Google researchers develop an algorithm to remove watermarks from images

There’s a lot of creativity in the world of professional photography, with unique and bold ideas defining new boundaries, but there is one thing that remains common among all: watermarks. Used as a way to protect intellectual property, professional photographers and stock photo distributors superimpose watermarks on their works to prevent it from being used without permission.

Left: with the watermark. Right: without the watermark.

Google researchers have now managed to develop an algorithm capable of erasing these watermarks from images automatically, and with impeccable precision – all in the span of a couple of seconds.

A watermark’s strength is in its consistency – that’s how it builds a brand – but Google’s algorithm exploits this strength, turning it into a weakness; essentially, the algorithm uses a pool of images to figure out which parts remain consistent – and are therefore the watermarks. Once it figures that out, the algorithm extrapolates the watermark, and can erase it out of any image with ease; as Google researchers, Tali Dekel and Michael Rubinstein, put it:

If a similar watermark is embedded in many images, the watermark becomes the signal in the collection and the images become the noise, and simple image operations can be used to pull out a rough estimation of the watermark pattern.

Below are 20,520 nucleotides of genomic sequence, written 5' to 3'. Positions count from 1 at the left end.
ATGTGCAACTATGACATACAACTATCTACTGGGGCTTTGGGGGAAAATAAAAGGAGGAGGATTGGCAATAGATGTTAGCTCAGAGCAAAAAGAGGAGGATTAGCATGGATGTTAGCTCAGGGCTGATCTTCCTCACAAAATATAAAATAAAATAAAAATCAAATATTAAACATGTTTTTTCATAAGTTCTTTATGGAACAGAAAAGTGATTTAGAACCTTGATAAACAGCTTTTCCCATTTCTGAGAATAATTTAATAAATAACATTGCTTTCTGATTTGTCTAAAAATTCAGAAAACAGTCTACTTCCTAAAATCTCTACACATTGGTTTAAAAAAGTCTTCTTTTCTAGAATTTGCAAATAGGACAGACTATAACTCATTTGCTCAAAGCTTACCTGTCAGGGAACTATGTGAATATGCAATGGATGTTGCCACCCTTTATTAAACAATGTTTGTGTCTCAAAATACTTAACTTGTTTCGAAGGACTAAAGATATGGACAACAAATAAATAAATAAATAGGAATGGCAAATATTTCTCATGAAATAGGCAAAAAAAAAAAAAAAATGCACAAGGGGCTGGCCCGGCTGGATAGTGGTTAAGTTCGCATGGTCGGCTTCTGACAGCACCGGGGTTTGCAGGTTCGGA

Google details the entire process in its paper, but also made a summary with this video:

However, stock photo distributors mustn't fret – Google has a handy solution that breaks its impressive algorithm. The key, of course, lies in making the watermark inconsistent; it’s not as simple as making small changes to the watermark’s opacity, and changing its location doesn't really work either. The best way to counter this algorithm, per the researchers, is to make random and subtle changes in the geometry of a watermark, as highlighted in this GIF and sample:

Google’s work is indeed quite impressive, but scary too; the researchers say that while making subtle geometrical changes to a watermark won’t provide guaranteed protection against similar algorithms, it will surely make the job of removing a watermark more difficult.

Source: Google Research Blog | Images via Google Research Blog

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